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Sean_RDP

Five (5) Things Essential to a Magic World setting

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If I were to ask folks to give their five essential "things" to a Magic World campaign/setting, what would you say?

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1. Being part of a multiverse.

2. Ambiguous view on sorcery in the game world .

3. Fantasy tech; not higher than renaissance, not lower than early iron age.

4. Various intelligent, playable species.

5. Seafaring!

 

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Here are my 5 suggestions

  1. Fey influences building to a crescendo ... can the PCs stop it?
  2. Shadow wars between the Houses ... I've always liked a bit of espionage and assassination
  3. Orcs found their own kingdom and disrupt the power balance ... The orcs have been reduced to primitives and this isn't fair in the eyes of a 40K Greenskin player ūüôā
  4. A Rime Isle (Fafhrd and the Mouser) location just off the southern edge of the map ... where planes and planets intersect
  5. Parties, balls, galas and feasts ... as an excuse to let the characters' hair down

Colin

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Interesting question, assuming you wanted to build a world that highlighted MW's biggest subsystems like Seafaring, Allegiances, Advanced Sorcery magical traditions, etc. and not leave anything out.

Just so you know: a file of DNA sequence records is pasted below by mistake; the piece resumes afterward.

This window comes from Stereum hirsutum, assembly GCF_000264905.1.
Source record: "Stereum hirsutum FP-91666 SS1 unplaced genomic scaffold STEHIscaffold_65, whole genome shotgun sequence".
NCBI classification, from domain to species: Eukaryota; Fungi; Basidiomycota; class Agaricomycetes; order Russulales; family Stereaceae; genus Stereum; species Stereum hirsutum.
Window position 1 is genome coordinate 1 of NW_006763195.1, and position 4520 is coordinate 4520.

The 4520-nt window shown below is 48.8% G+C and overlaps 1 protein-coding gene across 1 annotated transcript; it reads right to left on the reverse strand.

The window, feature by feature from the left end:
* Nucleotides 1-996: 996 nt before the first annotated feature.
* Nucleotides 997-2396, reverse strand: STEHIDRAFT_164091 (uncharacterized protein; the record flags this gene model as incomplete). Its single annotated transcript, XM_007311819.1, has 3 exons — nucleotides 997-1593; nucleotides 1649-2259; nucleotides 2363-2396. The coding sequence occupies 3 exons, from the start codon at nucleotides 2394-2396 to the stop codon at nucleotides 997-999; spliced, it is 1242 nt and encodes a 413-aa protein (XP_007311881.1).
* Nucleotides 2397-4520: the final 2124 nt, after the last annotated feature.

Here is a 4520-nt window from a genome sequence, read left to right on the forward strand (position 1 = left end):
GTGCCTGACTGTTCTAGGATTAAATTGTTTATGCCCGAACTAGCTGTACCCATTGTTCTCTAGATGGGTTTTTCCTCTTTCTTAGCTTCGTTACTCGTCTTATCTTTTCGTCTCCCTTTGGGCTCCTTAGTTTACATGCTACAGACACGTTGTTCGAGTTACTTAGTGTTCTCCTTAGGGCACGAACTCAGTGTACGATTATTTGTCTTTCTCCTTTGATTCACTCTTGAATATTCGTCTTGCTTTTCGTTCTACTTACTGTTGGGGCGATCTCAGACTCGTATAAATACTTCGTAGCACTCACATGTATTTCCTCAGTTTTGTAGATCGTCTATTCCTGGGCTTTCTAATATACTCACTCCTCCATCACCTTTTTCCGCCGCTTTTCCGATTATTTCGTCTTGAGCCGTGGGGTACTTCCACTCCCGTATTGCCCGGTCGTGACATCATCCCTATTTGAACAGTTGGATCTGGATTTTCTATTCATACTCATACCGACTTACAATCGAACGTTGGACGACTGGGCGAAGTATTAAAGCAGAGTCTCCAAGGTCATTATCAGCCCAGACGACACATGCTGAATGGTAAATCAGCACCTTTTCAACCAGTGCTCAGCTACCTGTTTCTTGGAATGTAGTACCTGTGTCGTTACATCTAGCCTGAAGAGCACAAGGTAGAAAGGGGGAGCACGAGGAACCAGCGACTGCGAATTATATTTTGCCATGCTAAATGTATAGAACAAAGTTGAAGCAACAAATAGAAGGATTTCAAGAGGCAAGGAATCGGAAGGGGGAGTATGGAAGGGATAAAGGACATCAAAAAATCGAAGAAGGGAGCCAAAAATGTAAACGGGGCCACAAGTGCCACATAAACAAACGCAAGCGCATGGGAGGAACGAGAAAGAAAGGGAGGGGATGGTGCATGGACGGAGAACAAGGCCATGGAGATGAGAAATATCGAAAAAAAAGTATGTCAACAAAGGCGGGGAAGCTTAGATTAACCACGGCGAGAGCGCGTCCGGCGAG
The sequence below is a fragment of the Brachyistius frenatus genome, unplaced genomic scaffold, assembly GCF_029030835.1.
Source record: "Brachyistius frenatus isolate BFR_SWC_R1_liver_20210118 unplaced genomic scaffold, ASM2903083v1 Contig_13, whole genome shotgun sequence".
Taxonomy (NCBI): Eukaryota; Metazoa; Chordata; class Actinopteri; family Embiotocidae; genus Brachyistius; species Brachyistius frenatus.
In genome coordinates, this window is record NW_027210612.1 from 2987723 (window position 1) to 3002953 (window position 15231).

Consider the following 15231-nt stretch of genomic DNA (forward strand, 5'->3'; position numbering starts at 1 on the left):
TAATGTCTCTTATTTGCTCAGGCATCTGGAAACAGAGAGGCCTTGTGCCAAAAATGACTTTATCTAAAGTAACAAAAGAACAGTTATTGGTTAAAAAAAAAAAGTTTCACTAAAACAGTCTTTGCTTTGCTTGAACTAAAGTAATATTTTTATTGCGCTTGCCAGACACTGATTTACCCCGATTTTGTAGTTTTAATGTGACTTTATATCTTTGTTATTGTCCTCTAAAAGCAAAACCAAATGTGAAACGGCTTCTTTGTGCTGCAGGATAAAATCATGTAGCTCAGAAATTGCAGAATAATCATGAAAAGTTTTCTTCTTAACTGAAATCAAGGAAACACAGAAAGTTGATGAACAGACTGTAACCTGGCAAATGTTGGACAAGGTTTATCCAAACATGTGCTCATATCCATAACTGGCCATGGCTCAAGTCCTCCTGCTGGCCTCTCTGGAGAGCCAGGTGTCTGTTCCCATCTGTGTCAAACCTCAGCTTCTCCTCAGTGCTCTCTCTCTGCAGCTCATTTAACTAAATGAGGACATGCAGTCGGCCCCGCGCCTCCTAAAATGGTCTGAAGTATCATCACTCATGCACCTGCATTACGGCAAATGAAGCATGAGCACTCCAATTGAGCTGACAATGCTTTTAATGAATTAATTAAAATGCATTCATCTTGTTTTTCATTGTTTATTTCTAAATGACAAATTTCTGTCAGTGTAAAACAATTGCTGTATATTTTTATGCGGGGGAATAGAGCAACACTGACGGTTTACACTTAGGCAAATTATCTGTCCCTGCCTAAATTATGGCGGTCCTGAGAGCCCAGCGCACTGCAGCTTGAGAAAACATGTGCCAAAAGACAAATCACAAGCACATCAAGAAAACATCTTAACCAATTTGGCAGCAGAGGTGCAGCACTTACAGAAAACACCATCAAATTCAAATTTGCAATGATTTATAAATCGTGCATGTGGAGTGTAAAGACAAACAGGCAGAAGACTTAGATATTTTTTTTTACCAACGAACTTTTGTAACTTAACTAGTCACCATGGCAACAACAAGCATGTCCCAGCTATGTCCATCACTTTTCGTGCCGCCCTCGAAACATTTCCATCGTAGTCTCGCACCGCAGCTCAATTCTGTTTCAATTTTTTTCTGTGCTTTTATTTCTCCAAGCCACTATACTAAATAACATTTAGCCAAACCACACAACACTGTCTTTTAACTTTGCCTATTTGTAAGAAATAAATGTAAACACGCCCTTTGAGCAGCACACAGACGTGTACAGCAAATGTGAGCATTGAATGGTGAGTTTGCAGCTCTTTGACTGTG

1. A range of human cultures/lands from primitive to civilized, and at least a few sapient non-human cultures or creatures.
  2. Some in-setting explanation for the divisions between various magical traditions: Deep Magic, Rune Magic, Fey Magic, Sorcery etc.
  3. The presence of an "Otherworld" and/or higher and infernal powers; spirits, demons and elementals have to come from somewhere, right?
  4. A world large enough to make exploration non-trivial by either ship, or horse
  5. Conflict and challenge built around the tension between shadow and light (and whatever those forces represent in your setting): Intrigue, spies, agents, assassins, dark warlords, bastions of knowledge, demon-haunted wastelands, etc. 

For inspiration and tone, think Ralph Bakshi's "Wizards, & "Fire & Ice," or Ridley Scott's "Legend." Also, books like Roger Zelzany's Amber novels, Le Guin's Earthsea stories, or even Jack Vance's Lyonesse novels.

Edited by Nick J.
spelinnng
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7 hours ago, Nick J. said:

For inspiration and tone, think Ralph Bakshi's "Wizards, & "Fire & Ice," or Ridley Scott's "Legend." Also, books like Roger Zelzany's Amber novels, Le Guin's Earthsea stories, or even Jack Vance's Lyonesse novels.

There is also this British author who wrote about a concept called The Eternal Champion.... :P

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1 hour ago, Thot said:

There is also this British author who wrote about a concept called The Eternal Champion.... :P

Sure, but if I was going to do that, then I'd just run Elric! or Stormbringer.

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13 hours ago, Nick J. said:

Sure, but if I was going to do that, then I'd just run Elric! or Stormbringer.

That's the point. If you are using Magic World in Moorcock's worlds, you are.

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On 6/18/2018 at 11:15 AM, Thot said:

That's the point. If you are using Magic World in Moorcock's worlds, you are.